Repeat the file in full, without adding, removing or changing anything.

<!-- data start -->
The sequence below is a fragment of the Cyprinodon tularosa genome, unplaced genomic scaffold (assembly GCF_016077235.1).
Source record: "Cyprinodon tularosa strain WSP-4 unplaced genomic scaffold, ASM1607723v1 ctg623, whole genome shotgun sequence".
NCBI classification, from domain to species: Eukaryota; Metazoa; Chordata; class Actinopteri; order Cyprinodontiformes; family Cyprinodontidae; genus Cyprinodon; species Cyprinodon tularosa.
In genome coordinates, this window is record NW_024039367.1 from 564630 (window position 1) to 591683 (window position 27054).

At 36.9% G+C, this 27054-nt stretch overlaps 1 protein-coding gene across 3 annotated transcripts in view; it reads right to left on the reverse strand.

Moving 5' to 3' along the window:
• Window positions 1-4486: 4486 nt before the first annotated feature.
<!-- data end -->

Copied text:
The sequence below is a fragment of the Cyprinodon tularosa genome, unplaced genomic scaffold (assembly GCF_016077235.1).
Source record: "Cyprinodon tularosa strain WSP-4 unplaced genomic scaffold, ASM1607723v1 ctg623, whole genome shotgun sequence".
NCBI classification, from domain to species: Eukaryota; Metazoa; Chordata; class Actinopteri; order Cyprinodontiformes; family Cyprinodontidae; genus Cyprinodon; species Cyprinodon tularosa.
In genome coordinates, this window is record NW_024039367.1 from 564630 (window position 1) to 591683 (window position 27054).

At 36.9% G+C, this 27054-nt stretch overlaps 1 protein-coding gene across 3 annotated transcripts in view; it reads right to left on the reverse strand.

Moving 5' to 3' along the window:
• Window positions 1-4486: 4486 nt before the first annotated feature.